Corporate secrecy, global money laundering makes it harder for emerging economies to fight corruption
Kuala Lumpur, 5 December 2014 – “Corruption is a problem for all economies, requiring leading financial centres in the EU and US to act together with fast-growing economies to stop the corrupt from getting away with it”, Transparency International said today.
In the 20th edition of the Corruption Perceptions Index (CPI), the score for Malaysia improved marginally with a score of 52 out of 100 (2013: 50) and ranks 50 out of 175 countries up from a ranking of 53 last year.
“For 2014, the CPI scores and ranks 175 countries based on the perceived level of corruption in the public sector. The Indicator of corruption is determined by expert assessments and opinion surveys” explained Dato’ Akhbar Satar, President of Transparency International-Malaysia (TI-M). Dato’ Akhbar added that “The CPI is not only about comparing bribes reported, the number of prosecutions or corruption court cases but also how effective investigators, prosecutors, the courts or the media are in investigating and exposing corruption.”
China (with a score of 36 out of 100), Turkey (45) and Angola (19) were among the biggest fallers with a drop of 4 or 5 points, despite average economic growth of more than 4 per cent over the last four years.
More than two thirds of the 175 countries in the 2014 Corruption Perceptions Index score below 50, on a scale from 0 (perceived to be highly corrupt) to 100 (perceived to be very clean). Denmark comes out on top in 2014 with a score of 92 while North Korea and Somalia share last place, scoring just eight.
Malaysia ranked second behind Singapore (CPI score: 84) among ASEAN countries. The worst performers are Myanmar and Cambodia with identical scores of 21.
The Malaysian Corruption Perceptions Index is based on 8 different surveys and country assessments from independent institutions carried out among experienced observers such as business leaders from Multinational Companies (MNCs), local corporates and country analysts gathered in the past 24 months.
Among the recommendations put forth by TI-M stressed upon a comprehensive regulation on political financing. It is imperative that political contributions be channeled into party accounts and not individuals. Dato’ Akhbar stressed that “both political divides must comply with these recommendations.” He added that there must be stronger political will whereby Section 23 and 36 of the MACC Act be amended to close loopholes for abuse.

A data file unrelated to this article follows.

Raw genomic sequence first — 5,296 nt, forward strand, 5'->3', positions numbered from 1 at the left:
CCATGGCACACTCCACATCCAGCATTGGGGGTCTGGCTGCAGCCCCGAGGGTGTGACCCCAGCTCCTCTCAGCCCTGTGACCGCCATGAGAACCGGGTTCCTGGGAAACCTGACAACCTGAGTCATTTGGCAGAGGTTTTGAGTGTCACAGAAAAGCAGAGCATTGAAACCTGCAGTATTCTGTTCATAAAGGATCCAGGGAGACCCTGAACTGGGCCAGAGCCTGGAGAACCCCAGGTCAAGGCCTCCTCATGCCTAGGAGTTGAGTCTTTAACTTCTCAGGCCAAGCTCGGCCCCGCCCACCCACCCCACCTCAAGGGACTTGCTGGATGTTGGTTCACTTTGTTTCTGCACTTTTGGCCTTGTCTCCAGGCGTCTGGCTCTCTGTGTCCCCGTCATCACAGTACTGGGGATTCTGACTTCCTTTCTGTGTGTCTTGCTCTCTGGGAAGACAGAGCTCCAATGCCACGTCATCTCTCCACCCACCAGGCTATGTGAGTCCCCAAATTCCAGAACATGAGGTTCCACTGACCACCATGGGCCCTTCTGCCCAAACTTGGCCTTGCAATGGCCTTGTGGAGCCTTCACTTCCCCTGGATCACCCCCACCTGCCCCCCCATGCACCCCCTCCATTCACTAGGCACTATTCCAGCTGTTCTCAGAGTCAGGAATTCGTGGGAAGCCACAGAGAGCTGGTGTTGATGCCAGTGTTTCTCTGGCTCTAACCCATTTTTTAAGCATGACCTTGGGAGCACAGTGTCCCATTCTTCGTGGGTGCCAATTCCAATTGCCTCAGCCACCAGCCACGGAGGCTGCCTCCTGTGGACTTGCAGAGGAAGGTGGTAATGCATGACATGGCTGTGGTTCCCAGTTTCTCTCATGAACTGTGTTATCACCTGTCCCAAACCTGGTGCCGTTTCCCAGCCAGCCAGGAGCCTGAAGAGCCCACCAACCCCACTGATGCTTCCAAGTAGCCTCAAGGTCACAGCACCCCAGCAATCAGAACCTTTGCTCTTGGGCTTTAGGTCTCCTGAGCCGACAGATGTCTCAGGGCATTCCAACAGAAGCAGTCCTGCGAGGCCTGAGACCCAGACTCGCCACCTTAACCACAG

Likewise, the Government is urged to establish a public registry of beneficial owners’ information for all Malaysian companies to uncover the real owners. To achieve a more open, transparent, effective and accountable Government which is responsive to citizens by utilizing cutting edge technology to fight graft. Malaysia’s score can be further helped by open government where the public can hold their leaders to account, while a poor score is a sign of prevalent bribery, lack of punishment for corruption and public institutions that don’t respond to citizens’ needs.
In response to the Auditor-General’s reports, TI-M recommends that a Multi-Disciplinary Task Force be established by the A-G Department that works closely with the Integrity Units of each Ministries. To be effective, the Task Force must possess intervention powers. Additionally, all projects and contracts should be awarded through open tenders and competitive bidding.
Corruption in emerging economies
China’s score fell to 36 in 2014 from 40 in 2013, despite the fact the Chinese government launched an anti-corruption campaign targeting corrupt public officials. The government has recognized the need to follow officials who hide ill-gotten gains overseas. This January 2014, leaked documents revealed 22,000 offshore clients from China and Hong Kong, including many of the country’s leaders.
The score matches a poor performance by Chinese companies in Transparency International’s recent report on corporate disclosure practices where all eight Chinese companies scored less than three out of ten.
Corruption and money laundering are also problems for the other BRIC countries. This year has seen questions raised related to a major oil company using secret companies to bribe politicians in Brazil (which scores 43), questions about Indians (38) using bank accounts in Mauritius (54) and Russians (27) doing the same in Cyprus (63).
Countries on top must fight global corruption
Transparency International called on countries at the top of the index where public sector corruption is limited to stop encouraging it elsewhere by doing more to prevent money laundering and to stop secret companies from masking corruption.
While top performer Denmark has strong rule of law, support for civil society and clear rules governing the behaviour of those in public positions, it also set an example this November, announcing plans to create a public register including beneficial ownership information for all companies incorporated in Denmark. This measure, similar to those announced by Ukraine and the UK, will make it harder for the corrupt to hide behind companies registered in another person’s name.
The anti-corruption group is currently running a campaign to “Unmask the Corrupt”, urging European Union, United States and G20 countries to follow Denmark’s lead and create public registers that would make clear who really controls, or is the beneficial owner, of every company.
Transparency International-Malaysia is an independent, non-governmental and non-partisan organisation committed to the fight against corruption.